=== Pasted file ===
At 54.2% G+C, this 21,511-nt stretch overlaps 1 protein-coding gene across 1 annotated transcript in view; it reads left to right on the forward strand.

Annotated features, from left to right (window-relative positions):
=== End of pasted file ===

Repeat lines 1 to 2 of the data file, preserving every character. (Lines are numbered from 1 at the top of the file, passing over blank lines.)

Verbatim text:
At 54.2% G+C, this 21,511-nt stretch overlaps 1 protein-coding gene across 1 annotated transcript in view; it reads left to right on the forward strand.

Annotated features, from left to right (window-relative positions):